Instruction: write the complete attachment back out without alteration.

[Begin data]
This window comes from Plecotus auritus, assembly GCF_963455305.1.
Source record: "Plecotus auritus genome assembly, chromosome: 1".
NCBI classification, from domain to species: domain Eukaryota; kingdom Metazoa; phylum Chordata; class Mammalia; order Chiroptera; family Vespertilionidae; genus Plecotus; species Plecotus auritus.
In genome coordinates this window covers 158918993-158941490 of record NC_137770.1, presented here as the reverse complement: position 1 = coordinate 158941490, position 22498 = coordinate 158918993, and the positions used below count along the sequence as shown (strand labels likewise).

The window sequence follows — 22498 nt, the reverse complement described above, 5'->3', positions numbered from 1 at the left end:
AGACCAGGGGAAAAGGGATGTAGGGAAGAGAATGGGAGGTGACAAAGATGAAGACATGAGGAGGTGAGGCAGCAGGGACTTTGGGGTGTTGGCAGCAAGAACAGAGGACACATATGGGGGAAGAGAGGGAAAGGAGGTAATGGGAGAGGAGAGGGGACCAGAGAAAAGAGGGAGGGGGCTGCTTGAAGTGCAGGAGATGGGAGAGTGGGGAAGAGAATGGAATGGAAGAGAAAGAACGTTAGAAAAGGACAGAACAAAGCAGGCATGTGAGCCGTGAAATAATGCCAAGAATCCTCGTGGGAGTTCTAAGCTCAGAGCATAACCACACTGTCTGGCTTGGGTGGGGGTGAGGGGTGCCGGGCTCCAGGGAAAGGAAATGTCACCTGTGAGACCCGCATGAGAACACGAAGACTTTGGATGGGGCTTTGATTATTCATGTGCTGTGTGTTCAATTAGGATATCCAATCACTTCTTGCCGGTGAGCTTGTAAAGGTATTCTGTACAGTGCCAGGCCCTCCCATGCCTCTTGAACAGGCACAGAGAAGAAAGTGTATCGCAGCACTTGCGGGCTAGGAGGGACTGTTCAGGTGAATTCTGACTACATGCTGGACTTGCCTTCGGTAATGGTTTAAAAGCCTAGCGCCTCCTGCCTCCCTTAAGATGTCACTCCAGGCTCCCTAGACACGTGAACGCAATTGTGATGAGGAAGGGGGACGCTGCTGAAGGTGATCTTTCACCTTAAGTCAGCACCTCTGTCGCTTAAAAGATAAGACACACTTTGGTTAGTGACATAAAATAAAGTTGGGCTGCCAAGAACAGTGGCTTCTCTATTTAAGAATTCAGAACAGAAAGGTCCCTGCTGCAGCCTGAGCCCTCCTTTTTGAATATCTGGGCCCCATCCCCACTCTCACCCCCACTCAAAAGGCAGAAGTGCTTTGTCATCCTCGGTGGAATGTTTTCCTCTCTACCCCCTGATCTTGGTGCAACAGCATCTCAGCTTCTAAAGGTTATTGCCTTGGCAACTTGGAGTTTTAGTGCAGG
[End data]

This window comes from Plecotus auritus, assembly GCF_963455305.1.
Source record: "Plecotus auritus genome assembly, chromosome: 1".
NCBI classification, from domain to species: domain Eukaryota; kingdom Metazoa; phylum Chordata; class Mammalia; order Chiroptera; family Vespertilionidae; genus Plecotus; species Plecotus auritus.
In genome coordinates this window covers 158918993-158941490 of record NC_137770.1, presented here as the reverse complement: position 1 = coordinate 158941490, position 22498 = coordinate 158918993, and the positions used below count along the sequence as shown (strand labels likewise).

The window sequence follows — 22498 nt, the reverse complement described above, 5'->3', positions numbered from 1 at the left end:
AGACCAGGGGAAAAGGGATGTAGGGAAGAGAATGGGAGGTGACAAAGATGAAGACATGAGGAGGTGAGGCAGCAGGGACTTTGGGGTGTTGGCAGCAAGAACAGAGGACACATATGGGGGAAGAGAGGGAAAGGAGGTAATGGGAGAGGAGAGGGGACCAGAGAAAAGAGGGAGGGGGCTGCTTGAAGTGCAGGAGATGGGAGAGTGGGGAAGAGAATGGAATGGAAGAGAAAGAACGTTAGAAAAGGACAGAACAAAGCAGGCATGTGAGCCGTGAAATAATGCCAAGAATCCTCGTGGGAGTTCTAAGCTCAGAGCATAACCACACTGTCTGGCTTGGGTGGGGGTGAGGGGTGCCGGGCTCCAGGGAAAGGAAATGTCACCTGTGAGACCCGCATGAGAACACGAAGACTTTGGATGGGGCTTTGATTATTCATGTGCTGTGTGTTCAATTAGGATATCCAATCACTTCTTGCCGGTGAGCTTGTAAAGGTATTCTGTACAGTGCCAGGCCCTCCCATGCCTCTTGAACAGGCACAGAGAAGAAAGTGTATCGCAGCACTTGCGGGCTAGGAGGGACTGTTCAGGTGAATTCTGACTACATGCTGGACTTGCCTTCGGTAATGGTTTAAAAGCCTAGCGCCTCCTGCCTCCCTTAAGATGTCACTCCAGGCTCCCTAGACACGTGAACGCAATTGTGATGAGGAAGGGGGACGCTGCTGAAGGTGATCTTTCACCTTAAGTCAGCACCTCTGTCGCTTAAAAGATAAGACACACTTTGGTTAGTGACATAAAATAAAGTTGGGCTGCCAAGAACAGTGGCTTCTCTATTTAAGAATTCAGAACAGAAAGGTCCCTGCTGCAGCCTGAGCCCTCCTTTTTGAATATCTGGGCCCCATCCCCACTCTCACCCCCACTCAAAAGGCAGAAGTGCTTTGTCATCCTCGGTGGAATGTTTTCCTCTCTACCCCCTGATCTTGGTGCAACAGCATCTCAGCTTCTAAAGGTTATTGCCTTGGCAACTTGGAGTTTTAGTGCAGG